We all understand the population is ageing, and while comments by treasurer Joe Hockey that the first person to live to 150 may have already been born attracted some derision, it should come as no surprise. What is less easy to understand is the curious paradox that, as the workforce ages, the age at which workers are being labelled by organisations and recruiters as “old” is getting younger.
The way that many organisations and those recruiting for organisations construct old age is very different to the way that the authors of the soon-to-be-released Intergenerational Report are likely to construct older age. Our research into the management of age in organisations has found overwhelmingly that employees over the age of 45 self-identify as older. Further, there is a general sense amongst organisational decision makers that if you haven’t “made it” by the age of 40 you aren’t going to “make it” at all.
Declaring that you must have made it by 40 not only ignores the huge potential of people in their 50s, 60s and 70s, but it also doesn’t account for the fact that many women and men are ready to hit their stride in their 50s. Relieved of the heavy lifting responsibilities of parenting, they are able to devote themselves to their careers and to their employers.
Some companies have managed to see this potential and are beginning to think creatively about what having an older workforce profile means and how they can leverage its opportunities for increased productivity and innovation.
The advent of the corporation in the early and mid-twentieth century created a prototypical career/life cycle in which youth meant education, adulthood meant work and old age meant retirement. This may have served bureaucratic corporations of the past because it provided order and calculability to those who passed through it.
However, it is an out-dated way of thinking for the modern corporation Much of the discourse in the lead-up to the release of the Intergenerational Report pits old against young. Older people are constructed as an economic burden and younger people as resentful and angry. Yet our research into intergenerational relations in organisations found high levels of respect between younger and older people.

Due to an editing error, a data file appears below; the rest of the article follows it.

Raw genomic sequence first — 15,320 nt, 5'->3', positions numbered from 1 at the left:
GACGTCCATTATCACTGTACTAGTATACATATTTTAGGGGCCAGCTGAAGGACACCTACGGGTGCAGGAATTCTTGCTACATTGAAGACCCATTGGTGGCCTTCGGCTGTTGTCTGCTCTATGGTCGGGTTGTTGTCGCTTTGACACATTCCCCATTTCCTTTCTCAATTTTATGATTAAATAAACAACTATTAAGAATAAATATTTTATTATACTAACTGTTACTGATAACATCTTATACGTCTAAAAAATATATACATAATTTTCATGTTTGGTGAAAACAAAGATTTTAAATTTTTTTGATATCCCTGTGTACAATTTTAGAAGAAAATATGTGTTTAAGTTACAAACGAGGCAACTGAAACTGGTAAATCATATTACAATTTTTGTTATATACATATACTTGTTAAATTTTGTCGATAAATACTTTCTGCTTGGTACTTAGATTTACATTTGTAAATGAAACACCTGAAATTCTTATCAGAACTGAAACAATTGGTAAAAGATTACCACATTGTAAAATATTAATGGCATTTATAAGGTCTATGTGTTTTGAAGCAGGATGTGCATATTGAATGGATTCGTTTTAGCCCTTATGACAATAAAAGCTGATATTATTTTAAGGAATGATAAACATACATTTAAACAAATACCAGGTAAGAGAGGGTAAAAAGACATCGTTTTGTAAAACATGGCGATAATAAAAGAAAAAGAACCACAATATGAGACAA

In particular, we found that younger employees greatly respected the knowledge and resilience that their older co-workers brought to their work. As the workforce ages and people stay in work longer, there is a huge opportunity to capitalise on the diversity of ideas, customer segments and product markets that an intergenerational workforce can open up to an organisation. Our research with a global engineering firm showed that the most innovative divisions were the ones in which teams were configured to include a broad range of ages, from new graduates to experienced workers over the age of 65. Respondents reporting learning from one another, and the shared experience flowed both ways. In these teams, the notion of experience wasn’t limited to time served, nor was it seen to expire once people had reached a certain age.
Words do matter. The way that we talk about age in organisations affects both internal employee engagement and also recruitment strategies. Those older and younger than the magic age of 35 to 45 often receive an unintended but powerful message that they have less to contribute to the organisation, and report lower levels of workplace engagement as a result. The language organisations use in their general marketing and specifically in their recruitment can send unintended signals that those over 45 need not apply.
One organisation we worked with wanted to recruit people 45 and older but was having trouble attracting candidates. We could show them that the wording of their job advertisements, “join a vibrant team that works hard and plays hard” and “working space is fresh and funky” was unintentionally signalling that older candidates were not welcome. We encouraged them to highlight aspects of the job that are most important to older workers: recognition of skills, work and life experience; the culture and values of the organisation; and the opportunity to learn new things. This last one is important because it is perhaps the most pervasive yet blatantly false stereotype about ageing. We don’t stop wanting to learn new things as we age.
If the fourth Intergenerational Report is to have the impact that the government, policy makers and employees of all ages are hoping it will, then it is business that needs to take the lead in re-imagining careers, shifting to an age-inclusive culture and establishing the organisational structures whereby employees of all generations can work with, for and alongside one another. Our prosperity and productivity as a nation relies on it.